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3 Practical Tips on Reading Your Work to an Audience

I recently attended a literary event where several writers read their work. I sensed polished pearls buried deep in there somewhere but honestly, I couldn’t hear them. The writers mumbled, stumbled, ran sentences together and acted as though their words were on a bullet train to a faraway station. Their verbs may have been strong and their adjectives descriptive, but their delivery did not do justice to the "inspiration and perspiration" of their writing.

This guest post is by Carol M. Merchasin, author of author of This is Mexico: Tales of Culture and Other Complications (SheWrites Press). She is a lawyer, a former partner at a large law firm, and an author involved in a longtime love affair with Mexico. She fell in love with the country’s language, people, and culture during her first trip south in 1983, and she moved to San Miguel de Allende in 2005. She is a keen observer, an experienced researcher, and an enthusiastic student of Mexican culture. Connect with Carol on her website,, on Facebook, and on Twitter.


I know how long it can take me to write an essay. Fifty hours researching and writing a first draft is not uncommon. Then, there's at least another 25 hours of editing. Often more, rarely less. The process requires original thought and then a lot of shaping, revising, adding, and deleting. “Inspiration” may strike like lightening but the “perspiration” part of writing is a slow-moving event — more like golf than speed skating.

[Understanding Book Contracts: Learn what’s negotiable and what’s not.]

Given the number of hours it takes to produce good writing, why would a writer not spend time preparing for a reading? I suppose that too often we assume that reading will be easy because we learned how to sound out "See Jane run" in second grade. Or we are so nervous at the thought of standing in front of a crowd, that our only hope is just to survive with a modicum of breath left in our bodies. But reading your work is an opportunity to stand and deliver on all of those hours you invested — a chance to stand and deliver directly to your audience. Whether with a work in progress or a finished, published product, at some point most writers must leave home and face potential readers.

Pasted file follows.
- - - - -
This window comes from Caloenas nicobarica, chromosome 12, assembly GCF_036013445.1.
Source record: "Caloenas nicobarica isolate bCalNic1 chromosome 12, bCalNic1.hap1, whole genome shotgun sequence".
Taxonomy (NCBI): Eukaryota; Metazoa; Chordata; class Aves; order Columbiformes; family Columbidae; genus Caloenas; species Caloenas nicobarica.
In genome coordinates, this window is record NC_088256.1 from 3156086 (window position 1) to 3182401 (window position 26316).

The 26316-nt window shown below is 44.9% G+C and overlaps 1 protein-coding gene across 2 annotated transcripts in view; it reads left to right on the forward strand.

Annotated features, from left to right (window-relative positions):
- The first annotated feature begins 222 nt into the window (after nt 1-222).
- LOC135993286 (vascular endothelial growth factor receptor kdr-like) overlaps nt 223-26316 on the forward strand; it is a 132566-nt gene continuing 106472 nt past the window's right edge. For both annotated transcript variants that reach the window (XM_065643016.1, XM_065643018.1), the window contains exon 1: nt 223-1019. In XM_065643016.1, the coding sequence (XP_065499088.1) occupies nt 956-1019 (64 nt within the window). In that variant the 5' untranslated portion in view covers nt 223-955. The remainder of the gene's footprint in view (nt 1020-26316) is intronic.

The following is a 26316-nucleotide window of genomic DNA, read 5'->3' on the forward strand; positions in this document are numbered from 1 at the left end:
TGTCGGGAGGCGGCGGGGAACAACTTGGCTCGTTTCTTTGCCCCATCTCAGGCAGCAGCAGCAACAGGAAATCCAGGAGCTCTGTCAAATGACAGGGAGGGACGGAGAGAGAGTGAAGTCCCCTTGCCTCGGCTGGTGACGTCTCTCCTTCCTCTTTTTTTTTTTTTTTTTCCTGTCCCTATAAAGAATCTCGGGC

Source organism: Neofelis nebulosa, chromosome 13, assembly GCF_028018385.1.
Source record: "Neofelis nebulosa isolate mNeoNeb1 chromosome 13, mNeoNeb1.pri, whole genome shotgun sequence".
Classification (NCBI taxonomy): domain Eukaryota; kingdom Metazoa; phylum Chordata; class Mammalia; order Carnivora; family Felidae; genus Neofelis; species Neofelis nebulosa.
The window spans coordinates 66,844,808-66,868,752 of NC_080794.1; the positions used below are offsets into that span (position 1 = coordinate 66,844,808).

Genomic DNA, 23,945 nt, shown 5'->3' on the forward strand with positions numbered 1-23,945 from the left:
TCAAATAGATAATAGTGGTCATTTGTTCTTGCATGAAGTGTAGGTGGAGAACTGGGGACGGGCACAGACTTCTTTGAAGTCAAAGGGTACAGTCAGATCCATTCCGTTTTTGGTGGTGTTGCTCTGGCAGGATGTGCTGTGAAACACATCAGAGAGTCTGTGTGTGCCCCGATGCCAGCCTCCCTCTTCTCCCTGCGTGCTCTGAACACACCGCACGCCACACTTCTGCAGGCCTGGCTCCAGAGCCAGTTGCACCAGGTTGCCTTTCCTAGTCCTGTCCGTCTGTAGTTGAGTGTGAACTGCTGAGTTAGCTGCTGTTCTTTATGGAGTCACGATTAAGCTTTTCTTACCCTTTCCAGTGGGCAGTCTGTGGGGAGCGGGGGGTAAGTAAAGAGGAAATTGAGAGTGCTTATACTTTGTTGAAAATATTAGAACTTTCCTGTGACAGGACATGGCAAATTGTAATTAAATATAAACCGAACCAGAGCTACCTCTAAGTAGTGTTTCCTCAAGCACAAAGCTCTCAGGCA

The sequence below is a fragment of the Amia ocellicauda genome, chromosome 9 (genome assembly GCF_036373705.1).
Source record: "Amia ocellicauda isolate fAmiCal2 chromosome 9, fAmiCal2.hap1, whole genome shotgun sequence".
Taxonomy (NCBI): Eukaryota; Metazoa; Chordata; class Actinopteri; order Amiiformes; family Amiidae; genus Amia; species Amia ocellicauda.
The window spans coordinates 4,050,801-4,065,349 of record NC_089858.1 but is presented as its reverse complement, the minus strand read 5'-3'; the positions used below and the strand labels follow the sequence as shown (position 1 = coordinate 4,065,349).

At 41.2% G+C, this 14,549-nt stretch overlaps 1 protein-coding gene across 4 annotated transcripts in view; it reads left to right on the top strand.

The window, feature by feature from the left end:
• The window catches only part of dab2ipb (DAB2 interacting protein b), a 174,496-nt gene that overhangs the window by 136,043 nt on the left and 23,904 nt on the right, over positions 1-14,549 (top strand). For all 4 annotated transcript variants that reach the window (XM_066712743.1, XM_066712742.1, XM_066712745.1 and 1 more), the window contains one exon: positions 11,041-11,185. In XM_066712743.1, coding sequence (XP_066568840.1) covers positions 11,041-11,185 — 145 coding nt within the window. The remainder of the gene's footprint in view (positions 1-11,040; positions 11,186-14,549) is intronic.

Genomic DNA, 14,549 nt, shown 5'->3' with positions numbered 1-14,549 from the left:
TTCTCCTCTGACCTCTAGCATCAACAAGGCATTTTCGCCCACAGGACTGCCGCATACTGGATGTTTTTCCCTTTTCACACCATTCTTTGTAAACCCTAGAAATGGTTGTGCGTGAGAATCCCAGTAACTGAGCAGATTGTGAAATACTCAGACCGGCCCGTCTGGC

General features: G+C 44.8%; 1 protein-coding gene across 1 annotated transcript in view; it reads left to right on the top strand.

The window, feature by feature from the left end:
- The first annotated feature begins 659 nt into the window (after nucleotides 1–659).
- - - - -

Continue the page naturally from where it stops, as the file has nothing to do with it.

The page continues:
Here are three practical tips for preparing to stand and deliver your work:

  1. Print out a copy of the piece you are reading with double-spaced lines and wide margins. Read through paragraph by paragraph and ask yourself: What is the emotion I am conveying here? What am I, or my characters, feeling? Happy or angry? Cynical or earnest? Write shorthand stage directions in the margins (“Head tilt, eye roll” is written on the side of one of my essays where I want to convey a somewhat bemused attitude). Don’t just use your voice to read. Communicate with facial expressions and even gestures, if you feel comfortable doing so.
  1. Now, look for your pacing. Punctuation is a good sign that there were natural pauses you heard in your head when you were writing. Remember that semi-colon? You wanted the reader to pause when she encountered it and not just rush on. You need to do the same. Develop your own code and mark your reading copy like a script —I use # for a short pause, ## for longer pauses, underlining or highlighting for words that cry out for special emphasis. But don’t just focus on punctuation. Vary the speed at which you deliver your words. Where there are short, punchy sentences, you might speed up. Where sentences or words are longer, or concepts are complicated, slow way down. Reading everything at the same speed is like driving in second gear. Just wrong. Mark these speed up/slow down places with up and down arrows. And don’t forget that silence is the best attention getter of all. Even those folks who are dozing off wake up when things go silent.
  1. Once you have your marked copy, practice. Read it out loud to yourself. Read it out loud to your dog (cats work too although they often seem indifferent to true talent and can therefore cause a certain deflation of the ego). Inflict yourself on others. Practice until you have a muscle memory of the emotions, the pacing, and the pauses.

[Did you know there are 7 reasons writing a novel makes you a badass? Read about them here.]

Barbara Hillenbrand said, “Good writing has a musical quality to it, a mathematical quality, a balance and a rhythm. You can feel that much better when it is read aloud.”

But only when we take the time necessary to prepare.

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Brian A. Klems is the editor of this blog, online editor of Writer's Digest and author of the popular gift bookOh Boy, You're Having a Girl: A Dad's Survival Guide to Raising Daughters.

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